Open Access

# Common fixed point theorems for (ψ, φ)-weak nonlinear contraction in partially ordered sets

Fixed Point Theory and Applications20122012:62

https://doi.org/10.1186/1687-1812-2012-62

Accepted: 18 April 2012

Published: 18 April 2012

## Abstract

The purpose of this article is to present some fixed point theorems for (ψ, φ)-weak contractive mappings in a complete metric space endowed with a partial order. As an application of the main result, we give an existence theorem for the solution of a periodic boundary value problem.

2000 Mathematics Subject Classification: 47H10.

## Keywords

fixed pointweakly contractive mappingpartially ordered set

## 1. Introduction and preliminaries

It is well known that the Banach Contraction Principle has been generalized in various directions. Alber and Guerre-Delabrere [1] introduced the concept of weak contractions in Hilbert spaces and proved the corresponding fixed point result. Rhoades [2] showed that the result of Alber et al. is also valid in complete metric spaces. Weakly contractive mappings have been used in a number of subsequent articles (let us mention articles [310]) to establish various fixed point and common fixed point theorems. In particular, recent results of Zhang and Song [9] and Doric [10] are among the most general ones. Also, some applications were obtained, in particular when dealing with differential and matrix equations.

Existence of fixed point in partially ordered sets has been considered recently in [1125]. Tarski's theorem is used in [26] to show the existence of solutions for fuzzy equations and in [27] to prove existence theorems for fuzzy differential equations. In [24, 25, 27] some applications to matrix equations and to ordinary differential equations are presented. In [2832], it is proved some fixed point theorems for a mixed monotone mapping in a metric space endowed with partial order and the authors apply their results to problems of existence and uniqueness of solutions for some boundary value problems [26, 32]. We begin by stating the result of Rhoades [2] after the following definition.

A mapping f : XX, where (X, d) is a metric space, is said to be weakly contractive if
$d\left(fx,fy\right)\le d\left(x,y\right)-\phi \left(d\left(x,y\right)\right),$
(1.1)
where x, y X and ϕ : [0, ∞) → [0, ∞) is a continuous and nondecreasing function such that ϕ(t) = 0 if and only if t = 0. If one takes φ(t) = (1 - k)t, where 0 ≤ k < 1, then (1.1) reduces to the contractivity condition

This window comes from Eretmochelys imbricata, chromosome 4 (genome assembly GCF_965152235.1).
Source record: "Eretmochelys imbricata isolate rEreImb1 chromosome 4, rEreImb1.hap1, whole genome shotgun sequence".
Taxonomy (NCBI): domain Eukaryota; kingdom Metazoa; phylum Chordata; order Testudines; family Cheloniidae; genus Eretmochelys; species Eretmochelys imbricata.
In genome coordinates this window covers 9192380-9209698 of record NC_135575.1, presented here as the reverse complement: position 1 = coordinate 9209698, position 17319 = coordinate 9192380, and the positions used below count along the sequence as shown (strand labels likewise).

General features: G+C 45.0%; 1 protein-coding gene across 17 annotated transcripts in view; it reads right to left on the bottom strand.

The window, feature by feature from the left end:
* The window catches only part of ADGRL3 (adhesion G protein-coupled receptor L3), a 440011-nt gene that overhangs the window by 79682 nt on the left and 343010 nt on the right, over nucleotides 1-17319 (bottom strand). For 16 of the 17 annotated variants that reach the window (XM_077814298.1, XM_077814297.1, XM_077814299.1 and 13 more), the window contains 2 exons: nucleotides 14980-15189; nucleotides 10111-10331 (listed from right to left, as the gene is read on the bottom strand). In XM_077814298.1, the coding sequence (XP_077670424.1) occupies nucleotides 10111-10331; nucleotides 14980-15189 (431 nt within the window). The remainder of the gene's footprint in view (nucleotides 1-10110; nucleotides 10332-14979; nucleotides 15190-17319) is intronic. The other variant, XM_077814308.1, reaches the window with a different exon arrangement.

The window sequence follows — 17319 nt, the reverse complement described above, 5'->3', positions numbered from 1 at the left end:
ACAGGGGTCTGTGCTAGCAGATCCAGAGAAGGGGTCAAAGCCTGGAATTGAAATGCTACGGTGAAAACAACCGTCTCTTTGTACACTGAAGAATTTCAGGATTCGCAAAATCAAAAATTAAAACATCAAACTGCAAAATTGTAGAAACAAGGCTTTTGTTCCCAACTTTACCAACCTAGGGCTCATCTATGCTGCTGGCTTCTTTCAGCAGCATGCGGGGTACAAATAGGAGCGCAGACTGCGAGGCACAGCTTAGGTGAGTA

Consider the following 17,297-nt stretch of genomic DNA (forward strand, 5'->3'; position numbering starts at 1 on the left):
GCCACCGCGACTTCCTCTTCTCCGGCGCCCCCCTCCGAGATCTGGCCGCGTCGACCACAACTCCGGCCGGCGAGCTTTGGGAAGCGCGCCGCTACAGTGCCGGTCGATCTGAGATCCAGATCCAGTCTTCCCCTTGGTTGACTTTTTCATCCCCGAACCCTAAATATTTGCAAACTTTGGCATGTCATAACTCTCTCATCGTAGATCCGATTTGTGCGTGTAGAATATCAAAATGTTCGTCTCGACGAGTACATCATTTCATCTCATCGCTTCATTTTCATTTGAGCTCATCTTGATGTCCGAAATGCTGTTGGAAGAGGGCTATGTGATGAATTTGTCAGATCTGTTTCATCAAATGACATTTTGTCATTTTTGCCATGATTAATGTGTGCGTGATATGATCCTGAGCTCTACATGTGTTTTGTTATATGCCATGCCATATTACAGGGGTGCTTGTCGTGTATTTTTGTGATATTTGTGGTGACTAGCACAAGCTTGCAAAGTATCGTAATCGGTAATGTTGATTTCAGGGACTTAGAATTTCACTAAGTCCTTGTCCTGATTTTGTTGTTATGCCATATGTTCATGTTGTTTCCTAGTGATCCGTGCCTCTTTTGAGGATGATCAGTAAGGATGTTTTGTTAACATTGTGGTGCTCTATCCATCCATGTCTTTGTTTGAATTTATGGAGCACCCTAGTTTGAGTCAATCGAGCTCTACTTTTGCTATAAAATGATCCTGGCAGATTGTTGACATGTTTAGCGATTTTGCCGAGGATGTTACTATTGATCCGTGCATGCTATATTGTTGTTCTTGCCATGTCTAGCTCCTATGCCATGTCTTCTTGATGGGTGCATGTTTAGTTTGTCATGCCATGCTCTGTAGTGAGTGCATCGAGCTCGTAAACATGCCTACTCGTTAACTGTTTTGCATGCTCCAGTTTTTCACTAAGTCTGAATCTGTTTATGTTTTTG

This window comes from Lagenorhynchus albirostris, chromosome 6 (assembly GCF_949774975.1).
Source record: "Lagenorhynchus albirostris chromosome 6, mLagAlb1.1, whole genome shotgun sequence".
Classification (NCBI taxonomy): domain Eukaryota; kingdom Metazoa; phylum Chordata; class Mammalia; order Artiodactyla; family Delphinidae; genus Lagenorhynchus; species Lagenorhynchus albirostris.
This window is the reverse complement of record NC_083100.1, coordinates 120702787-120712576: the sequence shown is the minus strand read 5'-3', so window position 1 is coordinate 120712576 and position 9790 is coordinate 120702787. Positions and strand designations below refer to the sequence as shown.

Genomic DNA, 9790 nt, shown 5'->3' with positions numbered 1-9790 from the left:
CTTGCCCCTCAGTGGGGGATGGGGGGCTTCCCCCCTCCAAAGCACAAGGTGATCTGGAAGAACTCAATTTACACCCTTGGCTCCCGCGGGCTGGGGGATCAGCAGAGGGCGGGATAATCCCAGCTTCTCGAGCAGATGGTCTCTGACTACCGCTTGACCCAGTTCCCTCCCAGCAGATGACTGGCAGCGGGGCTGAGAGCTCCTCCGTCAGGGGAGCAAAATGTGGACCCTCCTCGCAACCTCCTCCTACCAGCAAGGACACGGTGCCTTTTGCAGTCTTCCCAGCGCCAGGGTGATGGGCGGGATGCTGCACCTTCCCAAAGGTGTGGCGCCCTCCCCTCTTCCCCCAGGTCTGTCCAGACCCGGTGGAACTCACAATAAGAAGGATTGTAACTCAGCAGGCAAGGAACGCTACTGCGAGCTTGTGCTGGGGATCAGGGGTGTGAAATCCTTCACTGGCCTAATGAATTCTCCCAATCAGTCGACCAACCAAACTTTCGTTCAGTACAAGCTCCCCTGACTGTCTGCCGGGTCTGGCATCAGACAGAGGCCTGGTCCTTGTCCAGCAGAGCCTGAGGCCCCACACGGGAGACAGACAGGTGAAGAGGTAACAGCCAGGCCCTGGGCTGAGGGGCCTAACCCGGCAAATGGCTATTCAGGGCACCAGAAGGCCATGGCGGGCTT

$d\left(fx,fy\right)\le kd\left(x,y\right).$

Theorem 1.1. ([2]) Let (X, d) be a complete metric space, and f : XX be a weakly contractive mapping. Then f has a unique fixed point.

Weak inequalities of the above type have been used to establish fixed point results in a number of subsequent articles. For example, Zhang and Song [9] used generalized φ-weak contraction which is defined for two mappings and gave conditions for existence of a common fixed point.

Theorem 1.2. ([9]) Let (X, d) be a complete metric space, and f, g : XX be two mappings such that for all x, y X
$d\left(fx,gy\right)\le M\left(x,y\right)-\phi \left(M\left(x,y\right)\right),$
where φ : [0, ∞) → [0, ∞) is lower semi-continuous functions with φ(t) > 0 for t (0, ∞), φ(0) = 0, and
$M\left(x,y\right)=\text{max}\left\{d\left(x,y\right),d\left(x,fx\right),d\left(y,gy\right),\frac{1}{2}\left(d\left(x,gy\right)+d\left(y,fx\right)\right)\right\}.$
(1.2)

Then there exists a unique fixed point u X such that u = fu = gu.

Recently, Doric [10] extended the result of Zhang and Song using a pair of functions ψ and φ. He proved the following theorem.

Theorem 1.3. ([10]) Let (X, d) be a complete metric space, and f, g : XX be two mappings such that
$\psi \left(d\left(fx,gy\right)\right)\le \psi \left(M\left(x,y\right)\right)-\phi \left(M\left(x,y\right)\right),$

for all x,y X, where

(i) ψ : [0, ∞) → [0, ∞) is a continuous and nondecreasing function such that ψ(t) = 0 if and only if t = 0.

(ii) φ : [0, ∞) → [0, ∞) is a lower semi-continuous function such that φ(t) = 0 if and only if t = 0.

(iii) M is defined by (1.2).

Then there exists a unique fixed point u X such that u = fu = gu.

When fixed point problems in partially ordered metric spaces are concerned, first results were obtained by Ran and Reurings [25], and then by Nieto and Lopez [14]. The following two versions of the fixed point theorem were proved in these articles.

Theorem 1.4. ([14, 25]) Let (X, be a partially ordered set and let d be a metric on X such that (X, d) is a complete metric space. Let f : XX be a nondecreasing map w.r.t. . Suppose that the following conditions hold:

(i) There exists k (0,1) such that d(fx, fy) ≤ kd (x, y), for all x, y X with y x;

(ii) there exists x0 X such that x0 fx0.

Then in each of the following two cases the mappings f has at least one fixed point.

(τ1) f is continuous, or

(τ2) if a nondecreasing sequence {x n } converges to x, then x n x for all n.

Results on weakly contractive mappings in such spaces were obtained by Harjani and Sadarangani in [7]. We state one of their results.

Theorem 1.5. ([7]) Let (X, ) be a partially ordered set and let d be a metric on X such that (X, d) is a complete metric space. Let f : XX be a nondecreasing map w.r.t. such that for every two comparable elements x, y X,
$d\left(fx,fy\right)\le d\left(x,y\right)-\phi \left(d\left(x,y\right)\right),$